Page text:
Another change is that the reading down of the constitutional provision may have been on the BJP’s agenda, but its opposition by the other parties has become more nuanced now. The past four years have witnessed emergence of a certain political and social consensus in India around the erasure of Article 370. One can’t now find even the pretence of a contrary view on the issue as a broad spectrum of regional and national parties deem that a large majority in the country supports the move. Whether this approach outlives the end of the BJP rule remains to be seen.

One thing that this turn of events guarantees is that Kashmir won’t figure prominently as an issue in the electoral politics of the country in the run-up to 2024. That is, if there is no dramatic shift in the situation of the union territory.

Article 370 case

After four years, the Supreme Court has finally decided to hear the Article 370 petitions every day from August 2. Incidentally, the decision to do so came shortly after a team of judges visited Jammu and Kashmir. The timing of the hearings is also significant for another reason: it will be only nine months before the general elections. So, the BJP will be interested in the case being decided during this period and in its favour. This will be a shot in its arm just before the polls which it is already favourite to win.

But the party will also be aware that being the favourite doesn’t necessarily translate into a definite win. In 2003, the favourably placed Atal Bihari Vajpayee-led NDA government failed to secure a second term despite running a high-decibel Shining India campaign which appeared to resonate with people. So, ideally, the BJP may not like the case about Article 370 passing into the hands of a successor government, should that be of an opposition party or a broader alliance of anti-BJP parties. They may choose not to defend the case as aggressively as the BJP does.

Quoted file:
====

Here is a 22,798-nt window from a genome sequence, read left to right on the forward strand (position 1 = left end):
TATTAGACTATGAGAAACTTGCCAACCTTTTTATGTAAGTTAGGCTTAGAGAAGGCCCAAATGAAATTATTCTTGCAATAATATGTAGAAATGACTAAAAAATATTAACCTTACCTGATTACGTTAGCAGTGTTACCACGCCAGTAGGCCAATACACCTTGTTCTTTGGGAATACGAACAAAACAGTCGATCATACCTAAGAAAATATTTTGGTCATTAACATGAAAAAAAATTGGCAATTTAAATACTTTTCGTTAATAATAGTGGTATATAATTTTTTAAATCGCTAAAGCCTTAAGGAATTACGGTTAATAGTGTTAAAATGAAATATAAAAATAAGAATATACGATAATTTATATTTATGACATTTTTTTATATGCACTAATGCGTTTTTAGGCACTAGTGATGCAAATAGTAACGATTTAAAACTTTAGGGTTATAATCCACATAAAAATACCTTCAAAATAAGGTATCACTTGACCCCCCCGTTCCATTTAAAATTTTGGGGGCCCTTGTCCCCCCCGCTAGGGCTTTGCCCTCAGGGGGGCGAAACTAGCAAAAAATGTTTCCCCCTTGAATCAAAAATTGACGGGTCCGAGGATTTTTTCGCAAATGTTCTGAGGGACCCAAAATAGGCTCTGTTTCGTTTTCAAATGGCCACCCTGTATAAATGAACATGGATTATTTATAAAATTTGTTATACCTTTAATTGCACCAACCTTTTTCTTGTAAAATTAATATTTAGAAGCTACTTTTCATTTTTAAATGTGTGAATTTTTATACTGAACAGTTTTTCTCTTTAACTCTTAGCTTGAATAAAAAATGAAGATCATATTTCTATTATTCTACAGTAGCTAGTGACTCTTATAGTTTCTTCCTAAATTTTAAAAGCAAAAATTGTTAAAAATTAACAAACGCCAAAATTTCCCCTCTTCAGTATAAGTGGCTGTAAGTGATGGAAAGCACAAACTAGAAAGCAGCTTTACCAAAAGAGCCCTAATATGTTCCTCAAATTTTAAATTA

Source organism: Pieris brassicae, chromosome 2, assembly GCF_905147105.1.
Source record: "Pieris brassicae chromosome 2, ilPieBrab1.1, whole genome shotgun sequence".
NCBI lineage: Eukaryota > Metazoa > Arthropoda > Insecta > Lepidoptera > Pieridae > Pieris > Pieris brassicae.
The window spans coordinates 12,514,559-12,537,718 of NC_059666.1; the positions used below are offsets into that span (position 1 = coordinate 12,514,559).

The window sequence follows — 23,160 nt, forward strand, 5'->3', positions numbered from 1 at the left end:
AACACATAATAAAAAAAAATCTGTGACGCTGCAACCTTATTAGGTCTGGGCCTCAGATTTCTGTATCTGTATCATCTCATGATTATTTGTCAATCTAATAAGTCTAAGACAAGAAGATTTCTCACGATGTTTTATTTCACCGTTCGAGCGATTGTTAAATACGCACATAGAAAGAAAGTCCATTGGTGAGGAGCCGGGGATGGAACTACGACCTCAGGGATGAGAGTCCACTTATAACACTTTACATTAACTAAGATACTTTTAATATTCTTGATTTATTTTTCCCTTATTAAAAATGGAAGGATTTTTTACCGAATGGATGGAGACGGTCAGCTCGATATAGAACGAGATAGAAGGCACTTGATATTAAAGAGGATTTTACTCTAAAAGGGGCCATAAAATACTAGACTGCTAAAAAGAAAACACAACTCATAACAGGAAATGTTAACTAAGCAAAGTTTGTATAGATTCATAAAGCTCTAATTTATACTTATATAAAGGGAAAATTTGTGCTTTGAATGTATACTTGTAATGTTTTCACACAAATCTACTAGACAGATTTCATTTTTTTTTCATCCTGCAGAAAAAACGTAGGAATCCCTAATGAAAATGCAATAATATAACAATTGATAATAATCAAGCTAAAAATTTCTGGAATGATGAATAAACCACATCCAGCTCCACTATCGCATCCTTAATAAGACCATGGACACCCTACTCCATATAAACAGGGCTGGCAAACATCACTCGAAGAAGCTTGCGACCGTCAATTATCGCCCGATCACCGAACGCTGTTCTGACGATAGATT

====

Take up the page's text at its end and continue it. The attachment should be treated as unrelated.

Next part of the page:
Marginalized Kashmiri mainstream parties

Ever since revocation of Article 370, the BJP has ensured that Kashmiri mainstream parties are marginalized. And this has been achieved not only by curbing their political activities but also by diminishing their role through delimitation commission which gave more seats to Hindu majority Jammu. This has ensured a degree of political parity between the two regions. This despite the fact that Jammu’s population, according to the 2011 census, is around 16 lakh lesser than that of Kashmir Valley. The perpetuation of the governor’s rule because of the delay in holding Assembly polls has further removed Kashmiri mainstream parties from the political scene.

That said, even the Assembly elections, if they are‌ held while J&K continues to be a union territory, would serve little purpose. The ultimate power will continue to vest with the Lieutenant Governor, who will also be in control of the security, which has a dominant role in the affairs of a long-troubled region.

So, the major mainstream leaders such as Dr Farooq Abdullah, Omar and Mehbooba are looking towards INDIA alliance to get political concessions for the region, as also the space for their brand of politics. The future direction of Kashmir depends on how the rivalry between the NDA and the newly launched INDIA alliance shapes up and which one of them comes to power in 2024.